Great to see more sites on chronic myofascial pain (CMP) or myofascial pain syndrome (MPS). I"ve had it most of my life and only recently got an accurate diagnosis. An early injury to the neck and shoulders, during a traumatic accident involving a fatality, never healed properly. Surgery is not an option. My neck and shoulder get triggered usually by barometric pressure drop, and temperature drops from low pressure system. Chiropractic and myofascial trigger point treatments, anti-inflammatory diet, no dairy or gluten, and low histamine diet ease severity. I"ve learned not to exercise at all in acute phase, allow 2 weeks once trigger points are no longer active before resuming gentle Yoga, and swimming. As lymph system doesn"t drain when my neck is inked, I use Benadryl to reduce swelling, guaifenesin and muscle relaxant, anti-histamine and over the counter pain medications. For me the physical release from adjustments with myofascial trigger point therapy and neuromuscular therapy works best to manage the chronic condition.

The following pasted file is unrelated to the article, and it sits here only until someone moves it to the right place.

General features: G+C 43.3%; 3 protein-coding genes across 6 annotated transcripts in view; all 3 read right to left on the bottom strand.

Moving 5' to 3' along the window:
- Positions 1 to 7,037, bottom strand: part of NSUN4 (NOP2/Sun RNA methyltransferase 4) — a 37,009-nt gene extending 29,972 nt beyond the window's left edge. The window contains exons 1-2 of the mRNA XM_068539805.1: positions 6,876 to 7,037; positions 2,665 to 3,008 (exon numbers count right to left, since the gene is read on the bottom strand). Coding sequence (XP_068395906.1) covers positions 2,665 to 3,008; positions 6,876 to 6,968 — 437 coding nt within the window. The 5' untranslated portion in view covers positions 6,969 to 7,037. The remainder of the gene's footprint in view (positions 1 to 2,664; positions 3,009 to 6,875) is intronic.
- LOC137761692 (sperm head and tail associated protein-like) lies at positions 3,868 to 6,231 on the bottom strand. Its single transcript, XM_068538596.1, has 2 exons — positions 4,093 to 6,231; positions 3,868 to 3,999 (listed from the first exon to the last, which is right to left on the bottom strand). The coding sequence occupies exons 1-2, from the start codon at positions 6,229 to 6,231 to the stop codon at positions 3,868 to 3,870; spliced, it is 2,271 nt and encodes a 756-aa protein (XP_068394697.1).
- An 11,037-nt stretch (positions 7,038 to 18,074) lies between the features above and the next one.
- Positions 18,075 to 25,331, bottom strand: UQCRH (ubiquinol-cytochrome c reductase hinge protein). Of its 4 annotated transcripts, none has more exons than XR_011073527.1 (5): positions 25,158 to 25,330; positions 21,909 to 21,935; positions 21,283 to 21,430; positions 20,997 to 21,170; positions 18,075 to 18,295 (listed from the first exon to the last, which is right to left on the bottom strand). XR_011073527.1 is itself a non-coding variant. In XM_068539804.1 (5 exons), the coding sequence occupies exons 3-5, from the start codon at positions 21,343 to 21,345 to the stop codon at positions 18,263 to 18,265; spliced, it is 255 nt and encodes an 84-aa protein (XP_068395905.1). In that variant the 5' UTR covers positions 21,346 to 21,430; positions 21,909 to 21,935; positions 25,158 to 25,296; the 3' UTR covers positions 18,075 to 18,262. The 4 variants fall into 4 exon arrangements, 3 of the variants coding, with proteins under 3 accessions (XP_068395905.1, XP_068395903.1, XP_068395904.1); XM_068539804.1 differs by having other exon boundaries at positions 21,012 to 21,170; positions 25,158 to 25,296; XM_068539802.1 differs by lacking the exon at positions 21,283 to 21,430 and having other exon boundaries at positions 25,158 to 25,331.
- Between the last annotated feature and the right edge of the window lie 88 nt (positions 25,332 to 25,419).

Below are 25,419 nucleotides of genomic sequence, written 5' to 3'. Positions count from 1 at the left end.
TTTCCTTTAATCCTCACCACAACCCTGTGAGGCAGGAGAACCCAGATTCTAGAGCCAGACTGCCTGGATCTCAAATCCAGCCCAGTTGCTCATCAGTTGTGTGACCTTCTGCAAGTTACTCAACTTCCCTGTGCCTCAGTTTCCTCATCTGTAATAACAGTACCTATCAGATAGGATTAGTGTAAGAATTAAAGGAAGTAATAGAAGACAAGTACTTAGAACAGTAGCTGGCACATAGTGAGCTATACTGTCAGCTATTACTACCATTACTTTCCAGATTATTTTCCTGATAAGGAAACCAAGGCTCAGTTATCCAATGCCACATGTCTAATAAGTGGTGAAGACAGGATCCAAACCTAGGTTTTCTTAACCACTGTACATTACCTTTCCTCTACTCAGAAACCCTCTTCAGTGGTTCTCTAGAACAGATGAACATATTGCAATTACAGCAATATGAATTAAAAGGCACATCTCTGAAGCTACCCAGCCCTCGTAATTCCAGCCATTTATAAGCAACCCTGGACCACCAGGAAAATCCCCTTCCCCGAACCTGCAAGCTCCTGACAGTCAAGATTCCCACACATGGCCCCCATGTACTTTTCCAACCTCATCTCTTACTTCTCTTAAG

Was this comment helpful?Yes
Comment from: Frankovich, 19-24 Male (Patient) Published: May 08